Why collections? "Each fossil has a story to tell, but in order to decipher it you need to know where the fossil came from, who collected it and when. I enjoy ensuring that these links between objects and data are preserved, and continuing to find better ways to communicate this information to researchers and the public."
Federal collections: "Before coming to UCMP, I worked as a paleontologist for the National Park Service (NPS). Since arriving in Berkeley, I have been privileged to collaborate with the Pacific West Region of NPS. We are working on a number of projects including a paleontological inventory for Golden Gate National Recreation Area, a portal for NPS staff to view detailed UCMP locality information and a long-term field monitoring program for Point Reyes National Seashore. These collaborations benefit both UCMP and NPS, through improved accuracy of data and better care of collections."
Research interests: "I like studying unusual organisms and environments. This has included characterizing clotted microbial mats called thrombolites that grew around living trees in brackish water. The thrombolites are preserved in building stone quarry walls in the Jurassic-aged chalk cliffs of southern England. For my Master's thesis I described a new sponge-like organism from the Ediacaran strata of south Australia. The earliest macroscopic organisms are Ediacaran in age, and this organism was significant because it consisted of two different types of tissue, with ruler-straight spicules disarticulating from the cone-shaped body of the organism after death. Coronacollina also resembles the Cambrian sponge, Choia, providing a rare link across the Precambrian-Cambrian boundary.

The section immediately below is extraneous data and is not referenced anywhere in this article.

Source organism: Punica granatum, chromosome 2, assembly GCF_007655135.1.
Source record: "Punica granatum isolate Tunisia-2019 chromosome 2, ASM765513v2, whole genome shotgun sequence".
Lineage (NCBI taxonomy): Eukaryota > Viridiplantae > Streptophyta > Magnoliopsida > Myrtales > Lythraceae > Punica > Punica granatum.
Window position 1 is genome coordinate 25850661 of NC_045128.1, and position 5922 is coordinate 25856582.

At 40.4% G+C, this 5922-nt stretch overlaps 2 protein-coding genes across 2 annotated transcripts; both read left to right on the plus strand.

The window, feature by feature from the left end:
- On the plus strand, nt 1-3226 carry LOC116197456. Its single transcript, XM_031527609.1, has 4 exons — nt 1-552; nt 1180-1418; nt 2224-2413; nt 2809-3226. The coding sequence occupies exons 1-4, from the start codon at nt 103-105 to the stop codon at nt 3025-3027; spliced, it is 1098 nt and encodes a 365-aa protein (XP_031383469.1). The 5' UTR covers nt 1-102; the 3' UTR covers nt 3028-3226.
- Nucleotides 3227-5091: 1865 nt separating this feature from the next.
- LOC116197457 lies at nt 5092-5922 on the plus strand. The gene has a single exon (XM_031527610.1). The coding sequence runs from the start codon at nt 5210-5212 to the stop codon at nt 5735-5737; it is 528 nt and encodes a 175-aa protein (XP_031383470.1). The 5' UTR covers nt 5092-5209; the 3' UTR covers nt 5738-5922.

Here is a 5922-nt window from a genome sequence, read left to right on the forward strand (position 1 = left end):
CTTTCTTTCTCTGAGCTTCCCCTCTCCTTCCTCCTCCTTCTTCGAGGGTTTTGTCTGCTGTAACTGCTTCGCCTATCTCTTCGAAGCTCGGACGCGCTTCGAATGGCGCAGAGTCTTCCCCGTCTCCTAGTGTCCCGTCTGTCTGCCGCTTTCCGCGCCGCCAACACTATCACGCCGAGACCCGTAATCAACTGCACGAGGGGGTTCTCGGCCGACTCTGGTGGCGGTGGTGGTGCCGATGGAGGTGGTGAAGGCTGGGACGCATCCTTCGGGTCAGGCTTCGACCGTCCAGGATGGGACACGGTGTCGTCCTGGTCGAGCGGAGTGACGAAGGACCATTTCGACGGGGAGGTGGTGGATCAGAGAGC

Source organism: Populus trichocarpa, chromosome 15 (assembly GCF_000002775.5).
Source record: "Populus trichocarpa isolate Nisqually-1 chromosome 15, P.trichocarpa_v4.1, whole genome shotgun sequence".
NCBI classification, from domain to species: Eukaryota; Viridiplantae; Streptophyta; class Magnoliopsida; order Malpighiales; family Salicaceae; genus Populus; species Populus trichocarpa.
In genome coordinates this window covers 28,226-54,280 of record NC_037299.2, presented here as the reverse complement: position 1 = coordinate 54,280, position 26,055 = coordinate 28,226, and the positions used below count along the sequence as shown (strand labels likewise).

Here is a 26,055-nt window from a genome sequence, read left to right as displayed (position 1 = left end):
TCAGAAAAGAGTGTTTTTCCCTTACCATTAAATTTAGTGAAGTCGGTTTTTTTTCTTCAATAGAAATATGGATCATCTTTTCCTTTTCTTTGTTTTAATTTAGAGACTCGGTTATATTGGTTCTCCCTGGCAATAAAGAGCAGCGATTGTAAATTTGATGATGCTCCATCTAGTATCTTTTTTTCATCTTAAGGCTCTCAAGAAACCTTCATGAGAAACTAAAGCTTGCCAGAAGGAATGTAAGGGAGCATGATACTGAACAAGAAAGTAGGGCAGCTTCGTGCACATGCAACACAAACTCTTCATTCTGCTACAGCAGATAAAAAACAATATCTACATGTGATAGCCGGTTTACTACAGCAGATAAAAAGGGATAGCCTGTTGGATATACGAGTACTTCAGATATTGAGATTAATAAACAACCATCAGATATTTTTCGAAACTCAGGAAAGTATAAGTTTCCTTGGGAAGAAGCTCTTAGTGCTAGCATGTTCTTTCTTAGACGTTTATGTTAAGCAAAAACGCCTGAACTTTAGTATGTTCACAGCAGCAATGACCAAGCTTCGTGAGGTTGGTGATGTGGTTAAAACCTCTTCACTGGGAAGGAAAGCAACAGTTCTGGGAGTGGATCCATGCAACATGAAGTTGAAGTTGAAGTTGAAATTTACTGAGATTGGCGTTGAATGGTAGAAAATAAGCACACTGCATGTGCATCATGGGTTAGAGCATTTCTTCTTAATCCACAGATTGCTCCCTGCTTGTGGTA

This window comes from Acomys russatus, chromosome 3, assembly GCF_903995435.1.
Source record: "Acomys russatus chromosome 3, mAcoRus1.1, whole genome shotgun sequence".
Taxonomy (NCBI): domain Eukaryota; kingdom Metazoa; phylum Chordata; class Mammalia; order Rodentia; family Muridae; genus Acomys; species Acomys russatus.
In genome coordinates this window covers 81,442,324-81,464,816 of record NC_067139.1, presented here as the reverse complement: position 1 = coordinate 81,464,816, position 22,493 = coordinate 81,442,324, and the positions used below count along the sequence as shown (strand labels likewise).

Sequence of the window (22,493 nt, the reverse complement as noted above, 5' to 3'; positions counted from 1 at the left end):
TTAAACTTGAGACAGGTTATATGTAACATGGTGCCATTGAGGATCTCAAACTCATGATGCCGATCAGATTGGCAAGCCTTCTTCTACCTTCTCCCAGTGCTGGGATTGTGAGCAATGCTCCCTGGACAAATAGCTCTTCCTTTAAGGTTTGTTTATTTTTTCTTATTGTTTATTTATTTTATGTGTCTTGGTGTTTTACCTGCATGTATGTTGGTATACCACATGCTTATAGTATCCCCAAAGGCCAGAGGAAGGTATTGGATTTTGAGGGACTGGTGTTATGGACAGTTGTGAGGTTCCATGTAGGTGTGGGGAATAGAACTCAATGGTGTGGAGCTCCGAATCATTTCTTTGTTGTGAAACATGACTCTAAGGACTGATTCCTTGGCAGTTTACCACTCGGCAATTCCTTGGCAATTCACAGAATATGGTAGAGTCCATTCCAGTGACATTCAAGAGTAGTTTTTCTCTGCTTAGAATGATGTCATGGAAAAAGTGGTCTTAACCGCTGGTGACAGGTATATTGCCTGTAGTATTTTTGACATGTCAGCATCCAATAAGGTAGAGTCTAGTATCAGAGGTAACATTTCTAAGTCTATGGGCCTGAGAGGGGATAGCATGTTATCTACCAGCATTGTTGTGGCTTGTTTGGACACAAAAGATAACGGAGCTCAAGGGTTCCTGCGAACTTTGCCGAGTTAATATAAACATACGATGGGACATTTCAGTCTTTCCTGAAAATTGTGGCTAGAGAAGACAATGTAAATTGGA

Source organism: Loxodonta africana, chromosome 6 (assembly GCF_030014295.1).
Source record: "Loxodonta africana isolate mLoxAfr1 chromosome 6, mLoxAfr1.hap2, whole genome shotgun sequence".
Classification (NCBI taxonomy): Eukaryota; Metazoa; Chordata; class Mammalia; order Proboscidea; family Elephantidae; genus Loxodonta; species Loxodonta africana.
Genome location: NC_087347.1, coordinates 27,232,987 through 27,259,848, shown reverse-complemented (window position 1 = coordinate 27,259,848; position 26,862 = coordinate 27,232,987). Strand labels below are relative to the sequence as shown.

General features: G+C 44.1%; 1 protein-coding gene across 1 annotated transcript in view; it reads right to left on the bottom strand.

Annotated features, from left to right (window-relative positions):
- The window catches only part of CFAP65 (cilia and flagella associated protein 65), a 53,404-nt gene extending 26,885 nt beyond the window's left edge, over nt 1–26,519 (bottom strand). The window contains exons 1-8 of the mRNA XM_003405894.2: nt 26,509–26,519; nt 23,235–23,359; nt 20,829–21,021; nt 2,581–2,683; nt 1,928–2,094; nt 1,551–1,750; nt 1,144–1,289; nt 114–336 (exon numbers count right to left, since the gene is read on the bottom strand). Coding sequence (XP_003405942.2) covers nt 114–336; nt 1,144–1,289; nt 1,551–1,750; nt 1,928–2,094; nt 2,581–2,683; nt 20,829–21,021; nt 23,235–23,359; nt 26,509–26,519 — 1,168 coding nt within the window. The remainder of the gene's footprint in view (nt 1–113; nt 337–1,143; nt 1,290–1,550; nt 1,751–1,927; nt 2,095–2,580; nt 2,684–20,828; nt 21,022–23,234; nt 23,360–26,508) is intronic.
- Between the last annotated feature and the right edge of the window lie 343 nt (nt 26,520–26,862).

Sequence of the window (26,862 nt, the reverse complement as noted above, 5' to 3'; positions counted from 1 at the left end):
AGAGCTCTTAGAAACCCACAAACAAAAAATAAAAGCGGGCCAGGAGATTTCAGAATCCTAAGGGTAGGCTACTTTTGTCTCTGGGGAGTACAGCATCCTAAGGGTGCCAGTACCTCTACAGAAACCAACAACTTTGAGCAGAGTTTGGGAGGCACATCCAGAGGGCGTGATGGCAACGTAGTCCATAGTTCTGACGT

Current projects: Erica is the coordinator for the EPICC TCN, a group of nine museums digitizing marine invertebrate fossils from the eastern Pacific over the last 66 million years of Earth's history.
- Powell, II, C.L., E.C. Clites, and A.W. Poust. 2019. Miocene marine macropaleontology of the fourth bore Caldecott Tunnel excavation, Berkeley Hills, Oakland, California, USA. PaleoBios, 36.
- Marshall, C.R., S. Finnegan, E.C. Clites, P.A. Holroyd, N. Bonuso, C. Cortez, E. Davis, G.P. Dietl, P.S. Druckenmiller, R.C. Eng, C. Garcia, K. Estes-Smargiassi, A. Hendy, K.A. Hollis, H. Little, E.A. Nesbitt, P. Roopnarine, L. Skibinski, J. Vendetti, & L.D. White. 2018. Quantifying the dark data in museum fossil collections as palaeontology undergoes a second digital revolution. Biology Letters, 14: 20180431 (4 pages). Read it
- Kahanamoku, S.S., P.M. Hull, D.R. Lindberg, A.Y. Hsiang, E.C. Clites and S. Finnegan. 2018. Twelve thousand recent patellogastropods from a northeastern Pacific latitudinal gradient. Scientific Data, 5:170197. Read it
- Pearson, L.K., E.C. Clites, V.L. Santucci and R.W. Boessenecker. 2016. Protocols for paleontological site Monitoring at Point Reyes National Seashore. Natural Resource Report NPS/NRSS/NRR - 2016/1185. National Park Service, Fort Collins, Colorado.